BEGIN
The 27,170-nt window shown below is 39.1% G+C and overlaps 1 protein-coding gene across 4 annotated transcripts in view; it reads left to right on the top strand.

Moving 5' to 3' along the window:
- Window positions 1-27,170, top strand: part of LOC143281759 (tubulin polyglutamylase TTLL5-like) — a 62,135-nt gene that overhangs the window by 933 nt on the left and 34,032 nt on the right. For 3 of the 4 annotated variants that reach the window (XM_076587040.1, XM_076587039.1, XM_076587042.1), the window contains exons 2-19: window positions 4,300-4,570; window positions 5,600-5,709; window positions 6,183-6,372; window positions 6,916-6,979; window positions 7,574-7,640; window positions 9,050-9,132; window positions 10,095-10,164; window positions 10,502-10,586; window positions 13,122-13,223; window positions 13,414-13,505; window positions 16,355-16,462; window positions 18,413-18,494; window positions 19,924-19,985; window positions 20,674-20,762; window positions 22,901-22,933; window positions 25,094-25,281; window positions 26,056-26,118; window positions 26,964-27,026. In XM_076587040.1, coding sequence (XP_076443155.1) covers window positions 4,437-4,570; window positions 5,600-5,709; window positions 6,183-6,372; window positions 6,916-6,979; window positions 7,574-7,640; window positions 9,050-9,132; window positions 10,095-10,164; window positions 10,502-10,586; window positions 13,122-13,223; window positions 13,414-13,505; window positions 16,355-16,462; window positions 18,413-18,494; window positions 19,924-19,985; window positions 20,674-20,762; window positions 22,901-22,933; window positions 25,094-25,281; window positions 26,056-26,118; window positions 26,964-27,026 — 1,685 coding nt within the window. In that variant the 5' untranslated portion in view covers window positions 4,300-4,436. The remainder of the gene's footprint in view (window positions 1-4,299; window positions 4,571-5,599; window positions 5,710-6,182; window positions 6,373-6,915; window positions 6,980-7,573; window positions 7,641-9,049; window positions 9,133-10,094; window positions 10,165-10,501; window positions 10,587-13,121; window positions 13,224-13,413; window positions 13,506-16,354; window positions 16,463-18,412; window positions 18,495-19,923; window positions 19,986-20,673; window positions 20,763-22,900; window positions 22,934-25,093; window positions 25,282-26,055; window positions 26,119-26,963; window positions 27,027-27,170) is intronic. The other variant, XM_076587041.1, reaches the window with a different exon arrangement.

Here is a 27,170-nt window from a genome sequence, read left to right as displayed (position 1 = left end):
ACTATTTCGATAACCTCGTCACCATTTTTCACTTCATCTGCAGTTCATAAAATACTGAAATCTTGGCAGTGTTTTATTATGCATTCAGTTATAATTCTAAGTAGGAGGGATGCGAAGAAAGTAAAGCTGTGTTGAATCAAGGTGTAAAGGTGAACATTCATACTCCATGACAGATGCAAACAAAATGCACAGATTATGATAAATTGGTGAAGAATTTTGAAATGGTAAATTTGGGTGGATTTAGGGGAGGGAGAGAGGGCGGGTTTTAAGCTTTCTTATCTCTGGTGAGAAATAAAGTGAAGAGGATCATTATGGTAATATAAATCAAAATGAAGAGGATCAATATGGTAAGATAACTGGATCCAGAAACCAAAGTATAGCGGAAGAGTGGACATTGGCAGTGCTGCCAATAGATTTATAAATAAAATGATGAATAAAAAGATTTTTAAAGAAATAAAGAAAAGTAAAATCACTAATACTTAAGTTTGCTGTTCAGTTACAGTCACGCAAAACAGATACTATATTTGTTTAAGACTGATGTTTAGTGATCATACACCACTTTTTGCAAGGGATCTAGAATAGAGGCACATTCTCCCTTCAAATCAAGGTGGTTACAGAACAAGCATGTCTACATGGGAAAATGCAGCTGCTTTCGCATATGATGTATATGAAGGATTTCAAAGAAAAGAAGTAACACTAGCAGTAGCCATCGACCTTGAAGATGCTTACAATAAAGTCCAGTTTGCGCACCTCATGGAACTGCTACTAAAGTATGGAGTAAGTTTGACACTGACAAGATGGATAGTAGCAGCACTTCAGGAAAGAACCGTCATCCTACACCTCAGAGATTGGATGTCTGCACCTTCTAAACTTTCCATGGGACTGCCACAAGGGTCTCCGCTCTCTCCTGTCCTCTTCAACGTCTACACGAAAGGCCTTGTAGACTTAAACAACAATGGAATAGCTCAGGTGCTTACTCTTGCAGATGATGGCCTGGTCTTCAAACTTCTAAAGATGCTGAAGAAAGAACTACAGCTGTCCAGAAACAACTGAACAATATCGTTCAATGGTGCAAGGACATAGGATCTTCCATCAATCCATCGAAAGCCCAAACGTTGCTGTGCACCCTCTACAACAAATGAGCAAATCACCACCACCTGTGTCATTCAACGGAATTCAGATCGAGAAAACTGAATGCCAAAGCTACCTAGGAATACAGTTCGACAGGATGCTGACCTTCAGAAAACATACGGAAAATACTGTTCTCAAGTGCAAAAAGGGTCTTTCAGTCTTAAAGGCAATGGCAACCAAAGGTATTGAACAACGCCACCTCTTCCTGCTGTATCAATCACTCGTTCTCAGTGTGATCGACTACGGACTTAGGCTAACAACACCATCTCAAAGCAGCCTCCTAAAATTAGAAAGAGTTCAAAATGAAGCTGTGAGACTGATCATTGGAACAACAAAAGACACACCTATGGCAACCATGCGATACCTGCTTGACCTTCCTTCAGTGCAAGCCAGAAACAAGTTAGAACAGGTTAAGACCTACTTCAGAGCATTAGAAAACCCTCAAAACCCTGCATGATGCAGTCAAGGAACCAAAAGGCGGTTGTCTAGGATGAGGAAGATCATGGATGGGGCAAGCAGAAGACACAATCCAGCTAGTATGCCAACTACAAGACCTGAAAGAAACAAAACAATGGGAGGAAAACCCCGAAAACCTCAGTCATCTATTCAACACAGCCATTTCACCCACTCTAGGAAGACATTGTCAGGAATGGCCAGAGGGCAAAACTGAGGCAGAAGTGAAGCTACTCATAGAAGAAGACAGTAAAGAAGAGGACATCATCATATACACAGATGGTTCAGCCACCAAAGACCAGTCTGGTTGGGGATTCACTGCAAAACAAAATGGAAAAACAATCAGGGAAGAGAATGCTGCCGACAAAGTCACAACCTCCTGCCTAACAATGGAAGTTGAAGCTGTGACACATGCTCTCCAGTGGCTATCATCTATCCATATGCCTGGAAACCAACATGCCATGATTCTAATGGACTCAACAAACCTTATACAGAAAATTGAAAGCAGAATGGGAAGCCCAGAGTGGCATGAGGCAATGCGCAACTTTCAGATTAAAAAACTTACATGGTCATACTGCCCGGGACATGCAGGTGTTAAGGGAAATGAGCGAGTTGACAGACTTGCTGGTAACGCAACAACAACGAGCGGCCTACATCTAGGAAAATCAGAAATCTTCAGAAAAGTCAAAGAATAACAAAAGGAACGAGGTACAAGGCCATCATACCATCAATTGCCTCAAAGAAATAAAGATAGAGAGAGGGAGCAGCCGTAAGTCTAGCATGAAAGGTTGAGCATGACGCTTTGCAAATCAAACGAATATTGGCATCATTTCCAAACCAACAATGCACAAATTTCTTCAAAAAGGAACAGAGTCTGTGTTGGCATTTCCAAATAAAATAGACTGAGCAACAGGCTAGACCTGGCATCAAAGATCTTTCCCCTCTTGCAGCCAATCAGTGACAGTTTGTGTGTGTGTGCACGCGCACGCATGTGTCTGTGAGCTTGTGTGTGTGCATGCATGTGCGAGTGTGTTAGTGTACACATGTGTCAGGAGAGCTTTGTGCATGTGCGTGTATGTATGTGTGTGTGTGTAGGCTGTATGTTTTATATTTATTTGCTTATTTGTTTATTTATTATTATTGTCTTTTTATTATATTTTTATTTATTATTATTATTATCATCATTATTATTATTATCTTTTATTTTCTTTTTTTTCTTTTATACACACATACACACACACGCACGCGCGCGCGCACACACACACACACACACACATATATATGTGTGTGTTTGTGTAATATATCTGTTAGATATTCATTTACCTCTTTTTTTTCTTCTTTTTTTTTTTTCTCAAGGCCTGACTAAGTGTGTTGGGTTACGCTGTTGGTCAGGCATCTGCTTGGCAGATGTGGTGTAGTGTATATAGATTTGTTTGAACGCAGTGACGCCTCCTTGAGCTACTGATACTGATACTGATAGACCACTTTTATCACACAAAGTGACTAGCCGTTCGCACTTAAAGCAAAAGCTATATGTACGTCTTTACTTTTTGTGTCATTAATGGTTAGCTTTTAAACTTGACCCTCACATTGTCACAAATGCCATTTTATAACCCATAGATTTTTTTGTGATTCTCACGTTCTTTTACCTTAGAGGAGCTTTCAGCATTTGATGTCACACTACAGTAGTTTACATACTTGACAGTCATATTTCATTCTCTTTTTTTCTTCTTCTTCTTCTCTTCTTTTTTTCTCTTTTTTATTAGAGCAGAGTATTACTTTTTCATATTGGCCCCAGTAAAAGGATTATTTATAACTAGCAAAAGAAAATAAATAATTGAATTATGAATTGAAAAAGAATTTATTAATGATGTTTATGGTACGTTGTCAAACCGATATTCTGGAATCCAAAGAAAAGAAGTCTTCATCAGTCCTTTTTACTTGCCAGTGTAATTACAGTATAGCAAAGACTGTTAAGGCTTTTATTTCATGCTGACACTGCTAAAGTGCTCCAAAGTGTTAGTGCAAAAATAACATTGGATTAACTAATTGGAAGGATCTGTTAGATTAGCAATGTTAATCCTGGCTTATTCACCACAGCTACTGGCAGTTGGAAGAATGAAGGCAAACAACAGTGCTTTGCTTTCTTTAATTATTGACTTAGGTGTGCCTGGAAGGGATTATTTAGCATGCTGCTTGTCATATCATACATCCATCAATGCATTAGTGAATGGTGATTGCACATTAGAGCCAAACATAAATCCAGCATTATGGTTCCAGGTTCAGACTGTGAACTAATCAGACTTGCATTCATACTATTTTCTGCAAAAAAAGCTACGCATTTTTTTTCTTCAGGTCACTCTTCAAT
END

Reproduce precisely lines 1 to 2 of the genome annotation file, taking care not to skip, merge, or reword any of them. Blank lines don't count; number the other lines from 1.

The 27,170-nt window shown below is 39.1% G+C and overlaps 1 protein-coding gene across 4 annotated transcripts in view; it reads left to right on the top strand.

Moving 5' to 3' along the window: